Resist: To withstand, to obstruct (ho ho!), to strive against, to endeavor to frustrate or counteract, to oppose, to thwart, and yes, even to disappoint. To resist is to “elude in a baffling way,”: “This behavior defies explanation”, to hold out, to protest, to REFUSE TO COMPLY.

To quote from Edgar Allen’s Poem written to ME (we disagreed a LOT) titled Elizabeth: Elizabeth, it surely is most fit/In thy own book that first thy name be writ,…"Always write first things uppermost in the heart." Or in common usage; I do not deny that I have fear, and fatigue, and hope and terror and frustration; I do not fight the emotions nor deny they exist, but I RESIST, every societal expectation on what to do with them (If I want to cry in the street, I will – deal with it, I am!). I wrote this piece because I am fatigued to the point that breathing wearies me. And yes, I have a heavy dose of “Remember all you could do last year?” with a side dish of, “Do you really want to think where you will be next year?” Which probably led to the desire that some scheme emerge in which I stand again, victorious against….what, hands that can’t turn over a sheet of paper, a body too weak to roll over in bed? That is part of who I am, as is falling over, falling down, gasping, choking, siezing, etc. Resist the urge to pretend to be what I was, resist the attempt to ‘put on a brave front’, resist the attempt to wallow, to hold a pity party: table for 10 please! Resist the need to re-state (every damn week) that as long as I can think and communicate I am still a human being. Resist giving up, giving in or holding on to habits or identities that will not work any more or simply take too much useless effort. Resist the urge to lie down. Just because I am ornery, and my “behavior defied explanation.”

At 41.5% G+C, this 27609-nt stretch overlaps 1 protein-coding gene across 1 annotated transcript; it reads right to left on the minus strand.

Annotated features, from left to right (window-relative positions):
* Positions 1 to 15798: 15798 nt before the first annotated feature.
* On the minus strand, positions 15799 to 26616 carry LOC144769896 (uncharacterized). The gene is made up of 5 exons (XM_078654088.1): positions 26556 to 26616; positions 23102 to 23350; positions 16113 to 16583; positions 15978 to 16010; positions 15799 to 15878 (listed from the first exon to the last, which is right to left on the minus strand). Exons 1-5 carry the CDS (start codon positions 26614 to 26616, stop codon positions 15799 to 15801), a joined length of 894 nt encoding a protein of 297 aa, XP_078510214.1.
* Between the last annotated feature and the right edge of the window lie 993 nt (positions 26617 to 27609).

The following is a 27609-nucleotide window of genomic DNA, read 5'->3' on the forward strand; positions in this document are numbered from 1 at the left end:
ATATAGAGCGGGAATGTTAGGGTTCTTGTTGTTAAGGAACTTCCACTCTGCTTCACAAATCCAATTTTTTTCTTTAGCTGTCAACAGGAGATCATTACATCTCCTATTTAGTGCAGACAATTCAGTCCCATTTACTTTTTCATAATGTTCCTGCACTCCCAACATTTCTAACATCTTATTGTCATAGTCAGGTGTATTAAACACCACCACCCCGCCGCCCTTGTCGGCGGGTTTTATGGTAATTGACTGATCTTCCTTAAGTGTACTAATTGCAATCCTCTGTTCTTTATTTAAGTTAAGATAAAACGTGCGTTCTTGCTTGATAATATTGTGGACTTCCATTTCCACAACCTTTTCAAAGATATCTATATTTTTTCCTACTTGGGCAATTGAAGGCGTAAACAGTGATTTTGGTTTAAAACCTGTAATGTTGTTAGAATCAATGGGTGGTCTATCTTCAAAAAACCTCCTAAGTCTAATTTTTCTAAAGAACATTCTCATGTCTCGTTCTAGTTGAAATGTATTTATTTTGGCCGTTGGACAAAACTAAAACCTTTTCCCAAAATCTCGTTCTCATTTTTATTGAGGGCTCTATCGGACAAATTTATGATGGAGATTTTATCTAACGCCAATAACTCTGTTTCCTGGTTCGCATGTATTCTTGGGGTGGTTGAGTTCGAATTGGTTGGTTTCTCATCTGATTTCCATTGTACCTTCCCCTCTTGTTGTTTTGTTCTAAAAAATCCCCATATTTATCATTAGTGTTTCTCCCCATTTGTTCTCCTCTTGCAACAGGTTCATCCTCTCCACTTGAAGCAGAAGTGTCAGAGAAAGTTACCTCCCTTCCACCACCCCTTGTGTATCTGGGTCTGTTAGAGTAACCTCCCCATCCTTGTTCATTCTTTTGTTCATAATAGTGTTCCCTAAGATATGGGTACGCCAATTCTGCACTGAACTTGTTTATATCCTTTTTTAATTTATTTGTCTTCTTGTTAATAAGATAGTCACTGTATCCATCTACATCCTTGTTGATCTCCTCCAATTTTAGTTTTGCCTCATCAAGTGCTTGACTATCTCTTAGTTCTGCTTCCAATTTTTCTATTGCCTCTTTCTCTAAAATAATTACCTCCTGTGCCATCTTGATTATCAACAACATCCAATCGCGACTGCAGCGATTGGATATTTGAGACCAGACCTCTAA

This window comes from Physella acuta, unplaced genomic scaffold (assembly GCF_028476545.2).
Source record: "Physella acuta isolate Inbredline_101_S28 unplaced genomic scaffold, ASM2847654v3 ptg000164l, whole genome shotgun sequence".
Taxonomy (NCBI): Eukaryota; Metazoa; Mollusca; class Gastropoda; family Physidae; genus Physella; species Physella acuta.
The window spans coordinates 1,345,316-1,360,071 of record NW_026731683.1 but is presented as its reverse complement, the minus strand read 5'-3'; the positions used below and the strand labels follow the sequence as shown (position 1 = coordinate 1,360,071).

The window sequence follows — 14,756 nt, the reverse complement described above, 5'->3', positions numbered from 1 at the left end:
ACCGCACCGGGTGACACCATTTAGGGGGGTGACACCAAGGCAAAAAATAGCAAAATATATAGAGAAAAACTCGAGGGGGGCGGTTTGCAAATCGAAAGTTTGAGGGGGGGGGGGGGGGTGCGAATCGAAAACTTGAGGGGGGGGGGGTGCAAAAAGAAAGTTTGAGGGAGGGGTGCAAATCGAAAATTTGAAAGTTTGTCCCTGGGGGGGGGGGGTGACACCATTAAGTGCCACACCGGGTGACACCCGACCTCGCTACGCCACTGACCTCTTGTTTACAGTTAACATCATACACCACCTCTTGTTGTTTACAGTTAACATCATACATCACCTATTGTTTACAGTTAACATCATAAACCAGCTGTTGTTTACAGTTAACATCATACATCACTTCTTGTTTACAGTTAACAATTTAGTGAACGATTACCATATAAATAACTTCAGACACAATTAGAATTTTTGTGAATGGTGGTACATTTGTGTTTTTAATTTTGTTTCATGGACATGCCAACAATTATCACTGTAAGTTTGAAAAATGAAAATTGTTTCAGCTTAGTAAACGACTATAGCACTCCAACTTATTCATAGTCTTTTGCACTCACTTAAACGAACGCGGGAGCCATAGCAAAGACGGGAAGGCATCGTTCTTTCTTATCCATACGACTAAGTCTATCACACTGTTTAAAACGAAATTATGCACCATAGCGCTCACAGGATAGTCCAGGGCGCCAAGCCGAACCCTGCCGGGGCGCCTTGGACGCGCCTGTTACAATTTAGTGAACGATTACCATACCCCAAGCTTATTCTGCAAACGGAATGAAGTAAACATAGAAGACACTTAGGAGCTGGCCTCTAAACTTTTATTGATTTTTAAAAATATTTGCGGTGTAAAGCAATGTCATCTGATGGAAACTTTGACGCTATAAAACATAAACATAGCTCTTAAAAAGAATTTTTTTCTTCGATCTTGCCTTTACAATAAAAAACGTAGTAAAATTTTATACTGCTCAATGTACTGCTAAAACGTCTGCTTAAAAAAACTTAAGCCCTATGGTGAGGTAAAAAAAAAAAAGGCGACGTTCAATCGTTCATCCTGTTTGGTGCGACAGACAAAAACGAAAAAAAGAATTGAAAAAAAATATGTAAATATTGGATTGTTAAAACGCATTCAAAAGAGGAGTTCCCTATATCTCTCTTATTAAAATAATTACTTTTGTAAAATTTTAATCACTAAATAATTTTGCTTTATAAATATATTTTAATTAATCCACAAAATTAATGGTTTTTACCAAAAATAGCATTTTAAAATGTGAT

Do not fight, do not hold on for the sake of doing so: but resist. I will be reborn 100 times, all Elizabeth, and all still with a breaking body, a mind which thinks odd thoughts and attempts to enact them, because smiling is resistance, sometimes. Taking that pain pill sensibly when you have never been sensible your entire life can be resistance can it not (to your natural imp of “suck it up!”)? To do, to act, to sleep, to push yourself knowing the consequences, to saying NO to others because you do not want to push yourself….knowing the consequences: Acts of resistance, all of them. I will not struggle to “win” against my disease, or “win” against a society which I am, in the end a part; but I will resist every millimeter. I imagine both my body and the medicos will have to beat their lessons into me. Okay! I can be, when I wish, a VERY slow learner.


Hermes said...